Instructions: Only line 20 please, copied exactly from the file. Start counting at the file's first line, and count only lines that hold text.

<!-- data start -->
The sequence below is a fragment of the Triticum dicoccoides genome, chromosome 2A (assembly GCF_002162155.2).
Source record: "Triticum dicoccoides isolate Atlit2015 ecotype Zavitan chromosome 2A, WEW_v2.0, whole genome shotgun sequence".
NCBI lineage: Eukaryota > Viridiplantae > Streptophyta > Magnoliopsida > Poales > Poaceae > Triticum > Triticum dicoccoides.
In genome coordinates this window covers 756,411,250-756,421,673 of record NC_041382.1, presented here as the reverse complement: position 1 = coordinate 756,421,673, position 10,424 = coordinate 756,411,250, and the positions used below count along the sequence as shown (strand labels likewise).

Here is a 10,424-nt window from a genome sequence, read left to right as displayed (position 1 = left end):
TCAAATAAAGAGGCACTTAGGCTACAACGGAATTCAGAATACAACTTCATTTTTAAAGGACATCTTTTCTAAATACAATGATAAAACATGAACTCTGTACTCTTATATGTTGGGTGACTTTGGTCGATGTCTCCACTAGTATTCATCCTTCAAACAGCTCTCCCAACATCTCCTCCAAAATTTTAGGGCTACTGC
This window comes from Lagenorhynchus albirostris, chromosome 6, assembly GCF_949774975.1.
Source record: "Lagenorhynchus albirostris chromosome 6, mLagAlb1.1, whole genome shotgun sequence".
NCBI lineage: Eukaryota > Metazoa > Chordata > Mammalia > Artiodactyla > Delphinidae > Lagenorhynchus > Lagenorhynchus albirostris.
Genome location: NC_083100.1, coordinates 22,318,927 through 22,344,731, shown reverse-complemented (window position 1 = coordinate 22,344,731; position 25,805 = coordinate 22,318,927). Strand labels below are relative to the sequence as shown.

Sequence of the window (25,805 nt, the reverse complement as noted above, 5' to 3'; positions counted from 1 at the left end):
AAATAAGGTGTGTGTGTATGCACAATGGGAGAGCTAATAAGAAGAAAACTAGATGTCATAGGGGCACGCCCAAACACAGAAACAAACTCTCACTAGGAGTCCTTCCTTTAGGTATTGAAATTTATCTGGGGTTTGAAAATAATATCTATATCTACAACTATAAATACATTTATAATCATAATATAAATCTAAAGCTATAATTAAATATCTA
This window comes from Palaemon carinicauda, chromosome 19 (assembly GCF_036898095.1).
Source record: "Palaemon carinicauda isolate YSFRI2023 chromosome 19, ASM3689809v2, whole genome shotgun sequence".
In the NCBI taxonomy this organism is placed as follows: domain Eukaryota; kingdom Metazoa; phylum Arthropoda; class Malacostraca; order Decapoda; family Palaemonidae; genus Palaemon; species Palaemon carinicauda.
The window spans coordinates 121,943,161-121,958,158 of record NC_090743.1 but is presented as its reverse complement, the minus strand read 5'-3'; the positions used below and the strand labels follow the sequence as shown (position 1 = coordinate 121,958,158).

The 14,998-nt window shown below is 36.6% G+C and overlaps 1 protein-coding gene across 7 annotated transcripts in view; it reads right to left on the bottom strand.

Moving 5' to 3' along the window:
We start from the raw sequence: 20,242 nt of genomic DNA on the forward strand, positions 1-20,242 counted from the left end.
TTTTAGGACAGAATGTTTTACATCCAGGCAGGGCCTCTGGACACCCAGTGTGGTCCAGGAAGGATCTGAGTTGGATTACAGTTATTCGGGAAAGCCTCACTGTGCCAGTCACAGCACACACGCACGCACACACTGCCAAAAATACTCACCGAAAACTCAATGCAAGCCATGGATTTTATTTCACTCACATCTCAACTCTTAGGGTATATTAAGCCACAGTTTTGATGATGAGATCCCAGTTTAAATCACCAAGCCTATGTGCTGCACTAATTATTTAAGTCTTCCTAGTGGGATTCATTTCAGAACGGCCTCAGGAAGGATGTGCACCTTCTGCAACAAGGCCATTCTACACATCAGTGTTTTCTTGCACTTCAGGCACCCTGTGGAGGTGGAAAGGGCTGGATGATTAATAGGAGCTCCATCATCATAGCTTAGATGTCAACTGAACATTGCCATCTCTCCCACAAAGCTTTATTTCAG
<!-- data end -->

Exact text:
TTTTAGGACAGAATGTTTTACATCCAGGCAGGGCCTCTGGACACCCAGTGTGGTCCAGGAAGGATCTGAGTTGGATTACAGTTATTCGGGAAAGCCTCACTGTGCCAGTCACAGCACACACGCACGCACACACTGCCAAAAATACTCACCGAAAACTCAATGCAAGCCATGGATTTTATTTCACTCACATCTCAACTCTTAGGGTATATTAAGCCACAGTTTTGATGATGAGATCCCAGTTTAAATCACCAAGCCTATGTGCTGCACTAATTATTTAAGTCTTCCTAGTGGGATTCATTTCAGAACGGCCTCAGGAAGGATGTGCACCTTCTGCAACAAGGCCATTCTACACATCAGTGTTTTCTTGCACTTCAGGCACCCTGTGGAGGTGGAAAGGGCTGGATGATTAATAGGAGCTCCATCATCATAGCTTAGATGTCAACTGAACATTGCCATCTCTCCCACAAAGCTTTATTTCAG